James is surprised when Dora is sometimes nasty, when she feels abused, ill-treated by him. Yet if James has an inkling that Dora has romantic feelings for him, “I took it for granted…that Dora must have recognized what my sexual disposition was.” But he sits with her under the light of a full moon, he holds her hand. He stands with her at the top of the stairs before bedtime, touches her face with a tender caress before rushing off to his room as if lovelorn. He benefits by being cagey about his feelings toward Dora. I’d have liked him to square off on that.
Picasso and Dora strikes me as a faithful account, but admirably it’s not to James’s own vanity. He comes across as the worst of the lot. Even his own mother remarks at one point, “‘I’m sure it’s very interesting for you to have met these famous people, but I can’t help wondering what it is they see in you.’”
James often refers to his journals written at the time, as if citing his sources, giving specific dates, locations, and names. But I wonder if this accuracy of reporting can possibly extend to include the pages of conversation which are quoted at length here. What kind of liberties were taken?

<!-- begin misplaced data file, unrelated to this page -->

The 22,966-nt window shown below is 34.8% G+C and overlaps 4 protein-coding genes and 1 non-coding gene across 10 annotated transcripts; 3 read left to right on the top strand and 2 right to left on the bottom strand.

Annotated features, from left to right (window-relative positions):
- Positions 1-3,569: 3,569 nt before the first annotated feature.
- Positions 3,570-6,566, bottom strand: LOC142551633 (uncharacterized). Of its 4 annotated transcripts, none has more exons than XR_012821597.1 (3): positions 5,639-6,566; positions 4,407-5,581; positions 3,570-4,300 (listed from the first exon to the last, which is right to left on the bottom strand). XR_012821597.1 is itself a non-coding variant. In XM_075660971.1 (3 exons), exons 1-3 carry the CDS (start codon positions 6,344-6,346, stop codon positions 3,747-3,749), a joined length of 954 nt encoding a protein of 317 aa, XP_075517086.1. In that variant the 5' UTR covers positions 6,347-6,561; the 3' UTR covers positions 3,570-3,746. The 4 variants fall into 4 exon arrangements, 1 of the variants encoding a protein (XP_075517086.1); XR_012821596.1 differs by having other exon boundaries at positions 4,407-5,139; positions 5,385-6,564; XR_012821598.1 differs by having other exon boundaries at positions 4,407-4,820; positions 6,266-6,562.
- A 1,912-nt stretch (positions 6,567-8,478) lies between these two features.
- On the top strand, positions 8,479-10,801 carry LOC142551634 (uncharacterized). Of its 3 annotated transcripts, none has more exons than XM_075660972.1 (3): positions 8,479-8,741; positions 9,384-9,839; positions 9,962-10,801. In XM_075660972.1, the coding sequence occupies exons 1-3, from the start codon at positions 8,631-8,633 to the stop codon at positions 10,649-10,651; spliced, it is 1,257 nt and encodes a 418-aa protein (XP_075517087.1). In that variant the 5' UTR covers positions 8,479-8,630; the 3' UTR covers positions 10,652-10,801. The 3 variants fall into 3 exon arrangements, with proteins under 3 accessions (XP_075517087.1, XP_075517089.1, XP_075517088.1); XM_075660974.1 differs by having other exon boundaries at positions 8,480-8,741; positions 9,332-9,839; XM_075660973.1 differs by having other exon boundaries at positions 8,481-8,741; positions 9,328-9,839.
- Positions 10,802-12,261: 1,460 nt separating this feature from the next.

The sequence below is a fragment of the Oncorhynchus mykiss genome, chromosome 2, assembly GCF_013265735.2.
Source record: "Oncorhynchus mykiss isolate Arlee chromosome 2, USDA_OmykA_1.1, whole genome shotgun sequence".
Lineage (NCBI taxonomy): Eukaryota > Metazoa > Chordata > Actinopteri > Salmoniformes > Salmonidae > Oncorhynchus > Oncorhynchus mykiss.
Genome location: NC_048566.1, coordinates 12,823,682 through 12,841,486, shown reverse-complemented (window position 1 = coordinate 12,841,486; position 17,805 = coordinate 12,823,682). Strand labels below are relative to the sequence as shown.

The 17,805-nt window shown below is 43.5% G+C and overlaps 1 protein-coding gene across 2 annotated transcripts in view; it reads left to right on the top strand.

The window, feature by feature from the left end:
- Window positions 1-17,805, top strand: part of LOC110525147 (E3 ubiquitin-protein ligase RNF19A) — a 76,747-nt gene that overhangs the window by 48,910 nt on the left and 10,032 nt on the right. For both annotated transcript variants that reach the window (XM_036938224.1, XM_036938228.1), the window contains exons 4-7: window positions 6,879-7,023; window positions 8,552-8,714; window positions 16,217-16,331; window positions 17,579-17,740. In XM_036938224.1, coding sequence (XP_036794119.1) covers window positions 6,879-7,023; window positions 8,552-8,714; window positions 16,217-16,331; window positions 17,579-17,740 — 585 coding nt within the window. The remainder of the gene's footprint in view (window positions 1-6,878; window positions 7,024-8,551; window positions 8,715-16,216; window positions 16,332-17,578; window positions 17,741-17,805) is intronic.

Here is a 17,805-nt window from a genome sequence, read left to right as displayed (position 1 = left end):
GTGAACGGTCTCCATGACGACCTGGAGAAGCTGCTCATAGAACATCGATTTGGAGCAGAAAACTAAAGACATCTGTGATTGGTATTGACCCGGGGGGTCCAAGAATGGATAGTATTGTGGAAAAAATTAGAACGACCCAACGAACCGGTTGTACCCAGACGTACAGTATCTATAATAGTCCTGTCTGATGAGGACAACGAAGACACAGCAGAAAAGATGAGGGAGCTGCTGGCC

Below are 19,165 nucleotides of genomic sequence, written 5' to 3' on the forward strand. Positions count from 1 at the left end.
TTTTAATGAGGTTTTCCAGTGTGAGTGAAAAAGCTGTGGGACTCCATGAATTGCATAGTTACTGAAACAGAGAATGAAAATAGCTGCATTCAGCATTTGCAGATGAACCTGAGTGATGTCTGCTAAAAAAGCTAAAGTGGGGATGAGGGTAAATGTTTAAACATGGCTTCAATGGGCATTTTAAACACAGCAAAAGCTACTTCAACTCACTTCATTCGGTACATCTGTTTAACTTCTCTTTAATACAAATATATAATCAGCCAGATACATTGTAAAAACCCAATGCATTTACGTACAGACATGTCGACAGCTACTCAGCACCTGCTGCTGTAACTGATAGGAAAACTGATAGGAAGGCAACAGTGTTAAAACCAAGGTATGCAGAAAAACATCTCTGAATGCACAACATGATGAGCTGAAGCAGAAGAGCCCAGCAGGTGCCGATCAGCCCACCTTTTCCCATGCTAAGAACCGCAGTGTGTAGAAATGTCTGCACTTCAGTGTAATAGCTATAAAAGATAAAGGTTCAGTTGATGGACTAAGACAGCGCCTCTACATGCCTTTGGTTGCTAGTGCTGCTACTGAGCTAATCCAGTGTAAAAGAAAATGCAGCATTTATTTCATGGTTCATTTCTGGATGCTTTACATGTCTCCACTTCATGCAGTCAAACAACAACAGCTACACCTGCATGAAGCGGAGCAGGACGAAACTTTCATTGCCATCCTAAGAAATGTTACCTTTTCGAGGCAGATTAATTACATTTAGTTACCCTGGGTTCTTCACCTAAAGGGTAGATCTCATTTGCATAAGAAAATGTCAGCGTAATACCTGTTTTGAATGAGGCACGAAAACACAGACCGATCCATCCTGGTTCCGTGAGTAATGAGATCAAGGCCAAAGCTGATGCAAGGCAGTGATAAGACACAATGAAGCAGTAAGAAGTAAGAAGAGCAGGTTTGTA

Rather than a memoir, this feels the work of a diarist. The story doesn’t benefit from any memoiristic devices—going forward and backward in time, going off on a tangent. James does a good job of dispensing with the facts of his past to get right to the good part—Picasso. But I think it was a mistake to marginalize his own story—the centrality of his feelings and relationships, the people he knew intimately, who he ate with and slept with—as if it couldn’t be compelling on its own. He has a longterm lover or two he mentions by name, but most of his sexual relationships are fleeting and treated as asides. In those relationships, he seeks not depth of feeling, connection, or understanding, but “promiscuous oblivion in the embraces of boys whose names in my diary no longer evoke a tremor of memory.”